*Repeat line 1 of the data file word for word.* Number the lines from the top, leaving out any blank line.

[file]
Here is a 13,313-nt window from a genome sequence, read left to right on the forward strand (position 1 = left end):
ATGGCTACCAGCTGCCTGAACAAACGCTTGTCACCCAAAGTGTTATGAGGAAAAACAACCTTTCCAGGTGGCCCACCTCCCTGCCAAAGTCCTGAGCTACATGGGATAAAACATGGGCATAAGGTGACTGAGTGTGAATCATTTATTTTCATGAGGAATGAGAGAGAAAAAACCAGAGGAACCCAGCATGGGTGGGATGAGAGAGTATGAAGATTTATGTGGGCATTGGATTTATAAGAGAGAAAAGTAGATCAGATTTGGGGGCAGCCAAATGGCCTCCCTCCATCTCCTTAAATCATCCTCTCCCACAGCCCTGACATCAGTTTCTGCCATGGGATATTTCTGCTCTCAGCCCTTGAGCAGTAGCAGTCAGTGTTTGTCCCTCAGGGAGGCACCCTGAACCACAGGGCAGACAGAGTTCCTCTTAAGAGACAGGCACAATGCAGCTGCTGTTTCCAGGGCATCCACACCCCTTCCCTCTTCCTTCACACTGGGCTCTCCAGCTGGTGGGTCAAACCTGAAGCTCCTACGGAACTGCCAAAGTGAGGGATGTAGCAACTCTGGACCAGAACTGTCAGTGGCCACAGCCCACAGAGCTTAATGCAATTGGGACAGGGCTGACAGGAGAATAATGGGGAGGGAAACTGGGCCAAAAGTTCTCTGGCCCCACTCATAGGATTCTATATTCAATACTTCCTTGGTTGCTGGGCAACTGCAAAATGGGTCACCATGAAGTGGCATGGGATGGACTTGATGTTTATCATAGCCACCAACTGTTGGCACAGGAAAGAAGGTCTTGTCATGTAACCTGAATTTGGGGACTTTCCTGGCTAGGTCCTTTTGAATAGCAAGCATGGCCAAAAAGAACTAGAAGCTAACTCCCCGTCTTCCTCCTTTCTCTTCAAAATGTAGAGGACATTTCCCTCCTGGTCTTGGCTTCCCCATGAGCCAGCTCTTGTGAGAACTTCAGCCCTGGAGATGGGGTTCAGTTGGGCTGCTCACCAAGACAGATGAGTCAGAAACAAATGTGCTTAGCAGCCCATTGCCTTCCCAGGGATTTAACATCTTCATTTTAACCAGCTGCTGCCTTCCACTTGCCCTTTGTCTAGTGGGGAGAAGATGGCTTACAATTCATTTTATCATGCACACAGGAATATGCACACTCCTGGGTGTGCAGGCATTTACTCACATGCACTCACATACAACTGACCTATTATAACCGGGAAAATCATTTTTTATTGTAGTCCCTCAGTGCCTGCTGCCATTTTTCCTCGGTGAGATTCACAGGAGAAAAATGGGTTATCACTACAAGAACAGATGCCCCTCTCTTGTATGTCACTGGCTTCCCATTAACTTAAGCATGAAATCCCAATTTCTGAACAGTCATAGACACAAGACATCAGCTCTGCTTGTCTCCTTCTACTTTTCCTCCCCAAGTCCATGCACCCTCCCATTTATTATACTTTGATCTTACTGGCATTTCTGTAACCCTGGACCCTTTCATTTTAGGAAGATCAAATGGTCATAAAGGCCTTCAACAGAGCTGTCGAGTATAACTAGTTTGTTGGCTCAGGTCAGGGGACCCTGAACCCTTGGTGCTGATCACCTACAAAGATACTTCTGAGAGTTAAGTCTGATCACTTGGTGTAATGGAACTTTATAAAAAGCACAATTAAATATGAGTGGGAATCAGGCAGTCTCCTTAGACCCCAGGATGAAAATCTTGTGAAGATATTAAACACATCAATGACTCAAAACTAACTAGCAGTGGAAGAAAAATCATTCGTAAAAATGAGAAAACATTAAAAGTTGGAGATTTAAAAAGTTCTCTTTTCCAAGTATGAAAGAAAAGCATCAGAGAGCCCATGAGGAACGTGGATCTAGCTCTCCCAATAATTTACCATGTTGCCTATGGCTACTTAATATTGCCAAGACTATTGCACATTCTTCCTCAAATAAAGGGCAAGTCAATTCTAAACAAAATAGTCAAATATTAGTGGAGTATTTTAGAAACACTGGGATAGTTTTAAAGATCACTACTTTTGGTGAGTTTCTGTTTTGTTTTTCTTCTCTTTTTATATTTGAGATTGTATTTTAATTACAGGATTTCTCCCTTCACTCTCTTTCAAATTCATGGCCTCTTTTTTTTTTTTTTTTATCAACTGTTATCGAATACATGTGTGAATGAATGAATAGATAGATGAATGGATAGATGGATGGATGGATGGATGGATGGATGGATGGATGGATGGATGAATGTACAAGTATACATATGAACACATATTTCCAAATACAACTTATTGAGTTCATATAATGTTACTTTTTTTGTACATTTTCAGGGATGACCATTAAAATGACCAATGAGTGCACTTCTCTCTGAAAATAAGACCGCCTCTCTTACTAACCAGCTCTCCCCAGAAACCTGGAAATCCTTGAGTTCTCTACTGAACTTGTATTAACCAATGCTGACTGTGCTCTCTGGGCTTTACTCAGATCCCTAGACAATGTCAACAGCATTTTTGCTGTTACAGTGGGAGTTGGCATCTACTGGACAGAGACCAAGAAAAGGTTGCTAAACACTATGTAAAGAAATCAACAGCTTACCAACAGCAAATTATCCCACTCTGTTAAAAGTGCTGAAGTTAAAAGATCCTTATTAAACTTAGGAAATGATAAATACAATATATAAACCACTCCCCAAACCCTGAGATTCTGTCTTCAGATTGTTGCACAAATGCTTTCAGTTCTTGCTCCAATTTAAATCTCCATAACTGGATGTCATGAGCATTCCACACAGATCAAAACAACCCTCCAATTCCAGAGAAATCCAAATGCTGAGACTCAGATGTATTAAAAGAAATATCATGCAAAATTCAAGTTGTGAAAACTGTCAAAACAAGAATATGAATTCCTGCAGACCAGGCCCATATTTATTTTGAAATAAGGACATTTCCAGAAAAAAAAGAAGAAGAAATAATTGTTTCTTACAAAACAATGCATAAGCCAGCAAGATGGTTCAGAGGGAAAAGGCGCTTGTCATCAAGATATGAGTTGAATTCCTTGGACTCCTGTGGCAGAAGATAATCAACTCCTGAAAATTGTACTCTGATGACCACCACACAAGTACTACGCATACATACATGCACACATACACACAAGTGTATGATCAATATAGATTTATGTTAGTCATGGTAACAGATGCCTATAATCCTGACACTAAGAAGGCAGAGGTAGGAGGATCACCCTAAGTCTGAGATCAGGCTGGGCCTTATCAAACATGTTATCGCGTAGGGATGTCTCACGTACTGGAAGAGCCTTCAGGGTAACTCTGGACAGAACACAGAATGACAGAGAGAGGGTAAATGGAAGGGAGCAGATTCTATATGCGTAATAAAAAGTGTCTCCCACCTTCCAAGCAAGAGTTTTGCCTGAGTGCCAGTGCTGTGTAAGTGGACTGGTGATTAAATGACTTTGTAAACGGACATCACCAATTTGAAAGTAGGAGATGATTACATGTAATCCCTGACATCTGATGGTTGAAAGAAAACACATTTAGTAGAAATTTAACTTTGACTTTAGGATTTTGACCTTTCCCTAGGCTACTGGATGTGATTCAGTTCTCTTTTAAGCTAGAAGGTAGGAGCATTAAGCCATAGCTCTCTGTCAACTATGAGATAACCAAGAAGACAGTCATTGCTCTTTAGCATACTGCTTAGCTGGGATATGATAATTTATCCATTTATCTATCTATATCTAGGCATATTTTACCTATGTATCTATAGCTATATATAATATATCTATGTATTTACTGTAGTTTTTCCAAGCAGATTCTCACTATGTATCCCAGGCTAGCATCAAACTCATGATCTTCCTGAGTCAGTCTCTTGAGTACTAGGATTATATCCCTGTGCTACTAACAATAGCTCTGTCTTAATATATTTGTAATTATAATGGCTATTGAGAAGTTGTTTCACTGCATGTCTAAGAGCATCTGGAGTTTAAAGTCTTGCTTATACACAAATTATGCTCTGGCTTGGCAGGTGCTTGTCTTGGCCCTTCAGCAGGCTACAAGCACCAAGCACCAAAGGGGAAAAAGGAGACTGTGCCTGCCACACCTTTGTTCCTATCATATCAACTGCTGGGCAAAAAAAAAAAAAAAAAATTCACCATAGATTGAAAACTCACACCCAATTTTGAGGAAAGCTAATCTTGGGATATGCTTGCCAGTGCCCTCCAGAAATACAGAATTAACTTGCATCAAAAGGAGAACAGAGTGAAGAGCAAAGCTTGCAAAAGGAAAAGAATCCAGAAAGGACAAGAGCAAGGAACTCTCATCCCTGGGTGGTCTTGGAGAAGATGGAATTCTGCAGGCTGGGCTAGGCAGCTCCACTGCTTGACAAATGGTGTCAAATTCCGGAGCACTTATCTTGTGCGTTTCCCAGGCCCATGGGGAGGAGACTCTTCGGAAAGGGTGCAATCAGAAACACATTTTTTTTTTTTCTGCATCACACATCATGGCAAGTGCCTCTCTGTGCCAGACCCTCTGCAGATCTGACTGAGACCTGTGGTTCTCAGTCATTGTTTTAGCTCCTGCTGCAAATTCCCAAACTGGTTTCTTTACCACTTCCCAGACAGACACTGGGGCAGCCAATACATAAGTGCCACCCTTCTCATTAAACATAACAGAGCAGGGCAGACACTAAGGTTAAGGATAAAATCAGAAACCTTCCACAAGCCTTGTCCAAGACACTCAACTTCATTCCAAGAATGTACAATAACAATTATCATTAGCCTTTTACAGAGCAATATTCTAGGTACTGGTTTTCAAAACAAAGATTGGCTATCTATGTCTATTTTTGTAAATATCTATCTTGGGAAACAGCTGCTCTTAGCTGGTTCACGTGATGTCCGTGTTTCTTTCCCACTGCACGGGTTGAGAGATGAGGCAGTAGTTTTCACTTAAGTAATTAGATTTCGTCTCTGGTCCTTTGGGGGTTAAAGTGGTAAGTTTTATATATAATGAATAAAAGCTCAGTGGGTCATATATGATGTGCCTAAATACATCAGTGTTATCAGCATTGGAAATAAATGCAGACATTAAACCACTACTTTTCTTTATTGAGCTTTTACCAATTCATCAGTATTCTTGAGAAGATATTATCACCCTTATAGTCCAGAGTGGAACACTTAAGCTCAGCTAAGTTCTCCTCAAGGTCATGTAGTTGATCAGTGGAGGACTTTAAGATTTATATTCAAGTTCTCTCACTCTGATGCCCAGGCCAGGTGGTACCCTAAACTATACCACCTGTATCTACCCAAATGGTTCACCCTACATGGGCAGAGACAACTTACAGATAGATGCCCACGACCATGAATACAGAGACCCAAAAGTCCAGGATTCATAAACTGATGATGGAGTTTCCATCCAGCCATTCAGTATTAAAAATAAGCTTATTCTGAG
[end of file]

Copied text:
Here is a 13,313-nt window from a genome sequence, read left to right on the forward strand (position 1 = left end):